During the debates, Feldhoff repeated his position that he supports David Black’s Kitimat Clean refinery. But as an accountant, Feldhoff will have to realize that Black’s plan, which many commentators say was economically doubtful with oil at $110 a barrel, is impractical with oil at $78 a barrel for Brent Crude and expected to fall farther. Any idea of a refinery bringing jobs to Kitimat will have to be put on hold for now.
LNG projects are also dependent on the volatility and uncertainty in the marketplace. The companies involved keep postponing the all important Final Investment Decisions.
There are also Kitimat specific issues to deal with. What happens to the airshed, now and in the future? Access to the ocean remains a big issue. RTA’s gift of land on Minette Bay is a step in the right direction, but while estuary land is great for camping, canoeing and nature lovers, it is not a beach. There is still the need for a well-managed marina and boat launch that will be open and available to everyone in the valley.
Germuth will have to unite a sometimes contentious council to ensure Kitimat’s future prosperity without giving up the skepticism necessary when corporations sit on a table facing council on a Monday night, trying to sell their latest projects. That all means that Germuth has his job cut out for him over the next four years.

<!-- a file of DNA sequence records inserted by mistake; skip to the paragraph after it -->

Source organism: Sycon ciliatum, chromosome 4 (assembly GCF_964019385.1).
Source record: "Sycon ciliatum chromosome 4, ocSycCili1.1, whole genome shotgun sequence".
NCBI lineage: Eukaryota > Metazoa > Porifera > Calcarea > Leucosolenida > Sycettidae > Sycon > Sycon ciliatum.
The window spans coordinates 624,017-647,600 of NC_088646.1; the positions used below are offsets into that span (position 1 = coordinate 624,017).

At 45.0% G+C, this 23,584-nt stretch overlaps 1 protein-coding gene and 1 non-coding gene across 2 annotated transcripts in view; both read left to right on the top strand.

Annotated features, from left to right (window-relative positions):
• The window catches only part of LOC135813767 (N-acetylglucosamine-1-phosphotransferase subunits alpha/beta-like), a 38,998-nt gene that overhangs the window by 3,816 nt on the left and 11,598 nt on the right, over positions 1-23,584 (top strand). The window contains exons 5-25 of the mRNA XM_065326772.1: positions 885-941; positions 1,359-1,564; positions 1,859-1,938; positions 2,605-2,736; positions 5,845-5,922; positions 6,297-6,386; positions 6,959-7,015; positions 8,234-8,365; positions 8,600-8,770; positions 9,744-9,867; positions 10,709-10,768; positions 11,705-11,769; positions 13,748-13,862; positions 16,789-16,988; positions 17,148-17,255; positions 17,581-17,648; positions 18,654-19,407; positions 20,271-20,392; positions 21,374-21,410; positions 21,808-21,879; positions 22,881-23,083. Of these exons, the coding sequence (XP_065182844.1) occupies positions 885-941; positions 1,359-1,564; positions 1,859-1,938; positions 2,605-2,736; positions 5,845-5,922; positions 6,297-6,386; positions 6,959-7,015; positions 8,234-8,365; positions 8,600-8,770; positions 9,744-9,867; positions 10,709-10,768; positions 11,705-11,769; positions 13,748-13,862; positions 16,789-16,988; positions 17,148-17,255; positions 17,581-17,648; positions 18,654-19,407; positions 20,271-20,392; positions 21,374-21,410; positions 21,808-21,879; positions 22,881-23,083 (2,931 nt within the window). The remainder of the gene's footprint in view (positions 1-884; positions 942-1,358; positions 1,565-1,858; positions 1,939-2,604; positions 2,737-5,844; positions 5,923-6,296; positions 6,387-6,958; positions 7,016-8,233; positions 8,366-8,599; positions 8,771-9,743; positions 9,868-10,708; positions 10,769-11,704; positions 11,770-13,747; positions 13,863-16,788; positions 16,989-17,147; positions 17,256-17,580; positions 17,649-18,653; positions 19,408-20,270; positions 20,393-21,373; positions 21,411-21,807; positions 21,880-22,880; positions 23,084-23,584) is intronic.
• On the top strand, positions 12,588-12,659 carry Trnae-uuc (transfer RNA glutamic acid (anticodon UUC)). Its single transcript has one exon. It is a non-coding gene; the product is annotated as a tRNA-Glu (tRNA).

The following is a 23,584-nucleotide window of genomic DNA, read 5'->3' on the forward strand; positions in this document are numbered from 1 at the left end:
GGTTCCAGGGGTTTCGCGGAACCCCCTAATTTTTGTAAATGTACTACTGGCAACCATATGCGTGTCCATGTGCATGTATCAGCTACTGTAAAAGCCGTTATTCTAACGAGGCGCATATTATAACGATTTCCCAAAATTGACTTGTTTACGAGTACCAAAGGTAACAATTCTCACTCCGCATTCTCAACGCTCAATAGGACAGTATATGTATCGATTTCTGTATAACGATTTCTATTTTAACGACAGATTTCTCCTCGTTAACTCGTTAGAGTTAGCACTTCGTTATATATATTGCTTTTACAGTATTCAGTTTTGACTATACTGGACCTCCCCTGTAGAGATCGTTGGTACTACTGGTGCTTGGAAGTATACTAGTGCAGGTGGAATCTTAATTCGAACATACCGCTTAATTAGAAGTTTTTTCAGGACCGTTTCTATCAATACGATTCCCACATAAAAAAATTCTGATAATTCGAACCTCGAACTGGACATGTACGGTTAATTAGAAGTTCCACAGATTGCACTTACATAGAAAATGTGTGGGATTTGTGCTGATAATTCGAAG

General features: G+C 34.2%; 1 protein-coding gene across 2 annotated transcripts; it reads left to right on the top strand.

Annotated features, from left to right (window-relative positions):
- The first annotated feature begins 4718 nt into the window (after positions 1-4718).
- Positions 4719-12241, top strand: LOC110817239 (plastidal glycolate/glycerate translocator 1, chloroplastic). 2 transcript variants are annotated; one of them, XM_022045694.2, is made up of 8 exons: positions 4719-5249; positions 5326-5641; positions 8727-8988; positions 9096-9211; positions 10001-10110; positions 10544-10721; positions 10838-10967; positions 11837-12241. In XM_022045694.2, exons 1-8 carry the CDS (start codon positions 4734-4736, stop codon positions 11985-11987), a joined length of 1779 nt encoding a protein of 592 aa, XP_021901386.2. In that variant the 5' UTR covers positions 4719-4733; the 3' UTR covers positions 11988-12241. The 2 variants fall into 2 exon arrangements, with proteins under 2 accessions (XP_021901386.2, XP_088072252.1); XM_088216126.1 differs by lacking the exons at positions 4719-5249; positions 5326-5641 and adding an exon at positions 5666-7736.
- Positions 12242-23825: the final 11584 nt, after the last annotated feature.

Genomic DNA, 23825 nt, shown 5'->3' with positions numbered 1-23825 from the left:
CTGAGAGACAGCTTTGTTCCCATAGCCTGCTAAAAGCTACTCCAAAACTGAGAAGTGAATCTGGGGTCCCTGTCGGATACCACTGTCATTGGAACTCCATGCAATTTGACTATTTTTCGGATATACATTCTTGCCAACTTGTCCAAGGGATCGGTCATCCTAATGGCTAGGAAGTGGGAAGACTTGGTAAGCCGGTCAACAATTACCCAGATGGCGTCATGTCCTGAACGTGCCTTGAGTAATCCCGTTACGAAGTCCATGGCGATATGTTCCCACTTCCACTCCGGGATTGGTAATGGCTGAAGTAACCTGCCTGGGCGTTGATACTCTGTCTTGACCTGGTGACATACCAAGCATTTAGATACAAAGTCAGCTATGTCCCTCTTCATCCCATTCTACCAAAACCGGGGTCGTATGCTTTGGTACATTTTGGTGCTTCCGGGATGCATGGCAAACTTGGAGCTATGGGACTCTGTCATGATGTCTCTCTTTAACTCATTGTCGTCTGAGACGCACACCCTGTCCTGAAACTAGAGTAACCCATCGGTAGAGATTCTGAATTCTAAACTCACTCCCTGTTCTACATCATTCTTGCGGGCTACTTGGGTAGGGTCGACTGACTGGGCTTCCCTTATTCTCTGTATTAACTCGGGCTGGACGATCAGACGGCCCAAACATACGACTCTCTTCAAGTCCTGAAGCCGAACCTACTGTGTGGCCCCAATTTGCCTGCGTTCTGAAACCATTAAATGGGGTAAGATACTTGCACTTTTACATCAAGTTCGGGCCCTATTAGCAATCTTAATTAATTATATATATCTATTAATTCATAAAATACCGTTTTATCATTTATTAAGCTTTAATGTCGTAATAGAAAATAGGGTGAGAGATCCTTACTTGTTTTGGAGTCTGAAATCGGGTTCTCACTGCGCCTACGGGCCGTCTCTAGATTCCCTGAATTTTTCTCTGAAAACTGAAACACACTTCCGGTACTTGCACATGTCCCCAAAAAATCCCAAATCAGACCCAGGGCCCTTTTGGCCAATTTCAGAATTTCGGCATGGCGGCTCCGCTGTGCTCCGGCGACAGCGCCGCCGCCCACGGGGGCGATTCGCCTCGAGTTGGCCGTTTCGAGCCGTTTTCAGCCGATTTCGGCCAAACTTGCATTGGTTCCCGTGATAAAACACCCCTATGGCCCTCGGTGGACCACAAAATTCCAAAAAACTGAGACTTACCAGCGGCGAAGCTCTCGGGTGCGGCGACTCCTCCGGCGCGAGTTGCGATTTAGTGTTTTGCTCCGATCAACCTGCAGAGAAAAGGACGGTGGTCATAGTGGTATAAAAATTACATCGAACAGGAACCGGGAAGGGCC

The best analogy is that of the sports star or coach who stays one season too many. Monaghan had set her sights on 40 years in local politics. But in the 2014 mayor’s race she ran up against a strong sentiment that it was time for a change. She probably allowed that career goal to override any political instincts she may have built up over those years where a small town politician has to keep track of the pulse of events.